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On Monday the euro weakened against the yen after a report showed Spain’s economy entered its second recession since 2009, adding to concern Europe’s debt crisis is worsening.
The common currency extended its monthly decline versus the dollar as Spain’s government struggled to convince investors it can narrow its budget deficit in an economy that’s grappling with almost 25 percent unemployment.
On Tuesday the dollar rose from a four-week low versus the euro after a U.S. factory gauge unexpectedly advanced in April, easing concern the economic recovery is flagging and damping bets the Federal Reserve will introduce more stimulus. The Institute for Supply Management’s index of U.S. manufacturing rose to 54.8 in April from 53.4 a month earlier, the Tempe, Arizona-based group’s report showed.
On Wednesday the euro weakened for a third day against the dollar, the longest losing streak in almost a month, after data showed European manufacturing shrank and unemployment rose in Germany, adding to concern the debt crisis will worsen. The euro dropped against most of its 16 major peers as London-based Markit Economics said its purchasing-manager index of euro-region manufacturing shrank for a ninth month, falling to a 34-month low of 45.9 in April from 47.7 in March. A reading below 50 shows contraction. The number of people out of work in Germany increased a seasonally adjusted 19,000 last month to 2.87 million, the Nuremberg-based Federal Labor Agency said. Economists surveyed by Bloomberg forecast a decline of 10,000. Yields on Germany’s two-, five-, 10-, and 30-year bonds dropped to record lows.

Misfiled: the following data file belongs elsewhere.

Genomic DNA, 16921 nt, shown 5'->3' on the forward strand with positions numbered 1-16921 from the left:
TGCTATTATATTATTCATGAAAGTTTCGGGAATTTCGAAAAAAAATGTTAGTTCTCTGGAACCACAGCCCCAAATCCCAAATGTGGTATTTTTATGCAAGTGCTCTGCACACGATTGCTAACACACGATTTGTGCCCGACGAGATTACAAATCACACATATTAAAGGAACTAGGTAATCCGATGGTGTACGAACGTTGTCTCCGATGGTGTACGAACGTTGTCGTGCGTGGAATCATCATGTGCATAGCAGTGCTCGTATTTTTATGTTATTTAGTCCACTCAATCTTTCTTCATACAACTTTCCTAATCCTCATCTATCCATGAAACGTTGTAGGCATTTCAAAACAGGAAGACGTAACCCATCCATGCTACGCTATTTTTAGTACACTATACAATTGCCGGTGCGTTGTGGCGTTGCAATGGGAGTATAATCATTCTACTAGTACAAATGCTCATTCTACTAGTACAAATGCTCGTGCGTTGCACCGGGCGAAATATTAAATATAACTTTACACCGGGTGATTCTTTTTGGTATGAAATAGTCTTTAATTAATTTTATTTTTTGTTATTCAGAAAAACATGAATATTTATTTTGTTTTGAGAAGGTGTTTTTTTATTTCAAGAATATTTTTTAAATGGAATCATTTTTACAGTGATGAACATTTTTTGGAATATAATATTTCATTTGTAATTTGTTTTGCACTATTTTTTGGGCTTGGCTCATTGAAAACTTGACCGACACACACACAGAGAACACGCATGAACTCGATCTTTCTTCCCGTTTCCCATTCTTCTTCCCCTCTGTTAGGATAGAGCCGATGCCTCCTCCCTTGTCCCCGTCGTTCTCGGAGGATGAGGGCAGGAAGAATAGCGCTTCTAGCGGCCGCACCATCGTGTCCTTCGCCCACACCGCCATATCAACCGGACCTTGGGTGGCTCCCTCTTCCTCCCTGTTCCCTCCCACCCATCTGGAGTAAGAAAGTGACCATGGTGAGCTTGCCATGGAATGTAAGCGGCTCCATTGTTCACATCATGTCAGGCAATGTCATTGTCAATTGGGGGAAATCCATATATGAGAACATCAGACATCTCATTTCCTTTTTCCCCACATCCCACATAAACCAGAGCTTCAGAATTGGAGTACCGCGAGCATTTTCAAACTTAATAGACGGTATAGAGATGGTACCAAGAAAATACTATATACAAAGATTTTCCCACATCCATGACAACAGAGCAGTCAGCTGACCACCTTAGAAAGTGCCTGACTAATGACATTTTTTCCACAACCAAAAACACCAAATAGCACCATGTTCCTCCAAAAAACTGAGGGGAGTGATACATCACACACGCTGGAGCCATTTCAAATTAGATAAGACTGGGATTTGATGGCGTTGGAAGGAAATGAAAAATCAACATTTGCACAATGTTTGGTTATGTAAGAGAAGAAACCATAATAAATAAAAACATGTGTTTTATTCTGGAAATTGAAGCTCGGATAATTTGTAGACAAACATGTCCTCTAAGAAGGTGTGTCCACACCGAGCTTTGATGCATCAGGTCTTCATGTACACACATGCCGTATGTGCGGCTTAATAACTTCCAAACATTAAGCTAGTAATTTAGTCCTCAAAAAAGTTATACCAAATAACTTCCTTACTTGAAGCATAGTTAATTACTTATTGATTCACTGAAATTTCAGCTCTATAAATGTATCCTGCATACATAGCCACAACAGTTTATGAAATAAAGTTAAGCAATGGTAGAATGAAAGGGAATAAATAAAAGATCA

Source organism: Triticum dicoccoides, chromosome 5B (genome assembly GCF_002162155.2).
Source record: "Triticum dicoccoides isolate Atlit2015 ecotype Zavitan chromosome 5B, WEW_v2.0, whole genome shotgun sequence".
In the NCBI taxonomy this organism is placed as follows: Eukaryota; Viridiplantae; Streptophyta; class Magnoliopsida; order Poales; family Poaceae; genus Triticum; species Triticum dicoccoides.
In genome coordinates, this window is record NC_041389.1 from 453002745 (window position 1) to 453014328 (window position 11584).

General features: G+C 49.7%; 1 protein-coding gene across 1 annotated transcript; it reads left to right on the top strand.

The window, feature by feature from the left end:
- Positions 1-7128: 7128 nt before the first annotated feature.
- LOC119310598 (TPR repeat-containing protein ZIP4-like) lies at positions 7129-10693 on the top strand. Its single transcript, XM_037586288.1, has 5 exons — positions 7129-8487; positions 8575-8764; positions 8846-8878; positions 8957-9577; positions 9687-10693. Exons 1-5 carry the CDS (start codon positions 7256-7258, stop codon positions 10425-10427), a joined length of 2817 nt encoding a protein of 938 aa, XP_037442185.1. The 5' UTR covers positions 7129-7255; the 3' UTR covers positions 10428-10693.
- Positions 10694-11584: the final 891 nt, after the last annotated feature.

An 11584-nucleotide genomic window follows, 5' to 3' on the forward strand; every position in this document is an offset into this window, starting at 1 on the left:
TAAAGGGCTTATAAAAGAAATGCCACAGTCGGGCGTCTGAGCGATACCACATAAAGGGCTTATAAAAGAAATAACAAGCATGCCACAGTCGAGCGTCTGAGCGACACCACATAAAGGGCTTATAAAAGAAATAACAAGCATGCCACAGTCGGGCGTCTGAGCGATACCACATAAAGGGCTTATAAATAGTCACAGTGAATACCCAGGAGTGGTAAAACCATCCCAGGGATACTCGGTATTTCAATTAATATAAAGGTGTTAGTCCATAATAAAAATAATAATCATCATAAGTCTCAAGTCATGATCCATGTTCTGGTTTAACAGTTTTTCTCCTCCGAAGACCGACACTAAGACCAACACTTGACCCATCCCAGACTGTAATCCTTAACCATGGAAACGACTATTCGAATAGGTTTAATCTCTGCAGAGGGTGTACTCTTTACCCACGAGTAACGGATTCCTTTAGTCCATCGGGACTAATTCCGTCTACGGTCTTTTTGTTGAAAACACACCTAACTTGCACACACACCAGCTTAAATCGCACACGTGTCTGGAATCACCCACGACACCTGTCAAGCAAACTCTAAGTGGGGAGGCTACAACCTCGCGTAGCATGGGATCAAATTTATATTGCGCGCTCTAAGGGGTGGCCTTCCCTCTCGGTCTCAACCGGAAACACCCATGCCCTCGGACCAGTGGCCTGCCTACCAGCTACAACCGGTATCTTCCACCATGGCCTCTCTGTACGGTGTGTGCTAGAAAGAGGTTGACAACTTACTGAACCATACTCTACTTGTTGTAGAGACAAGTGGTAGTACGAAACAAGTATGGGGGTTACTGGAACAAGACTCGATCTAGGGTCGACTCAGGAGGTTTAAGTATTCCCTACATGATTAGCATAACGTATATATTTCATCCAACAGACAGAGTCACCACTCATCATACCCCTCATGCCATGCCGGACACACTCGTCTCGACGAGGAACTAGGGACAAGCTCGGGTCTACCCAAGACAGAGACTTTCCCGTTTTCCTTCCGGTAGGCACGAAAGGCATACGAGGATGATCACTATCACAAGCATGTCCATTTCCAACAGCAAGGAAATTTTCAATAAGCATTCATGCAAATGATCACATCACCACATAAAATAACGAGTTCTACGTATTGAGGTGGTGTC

On Thursday the euro strengthened versus the yen after European Central Bank President Mario Draghi said policy makers didn’t discuss cutting interest rates at their meeting this week. The 17-nation currency fluctuated against the dollar after Draghi said at a press conference in Barcelona there has been “significant progress” on the fiscal front. The ECB kept its main refinancing rate at a record low 1 percent, as predicted. While the ECB still expects a gradual economic recovery this year, “downside risks” prevail and the outlook has become “more uncertain,” Draghi said.
On Friday the yen gained versus all of its major counterparts as investors sought safety after U.S. payrolls increased less than forecast in April and before elections in Europe that may result in leadership changes. France and Greece hold elections this weekend, with French voters casting ballots in the final round of the country’s presidential race and Greeks set to decide on a new parliament. The euro fell for a fifth day versus the dollar, the longest stretch since September, as France and Greece prepared for elections May 6, spurring bets their commitment to austerity may flag.
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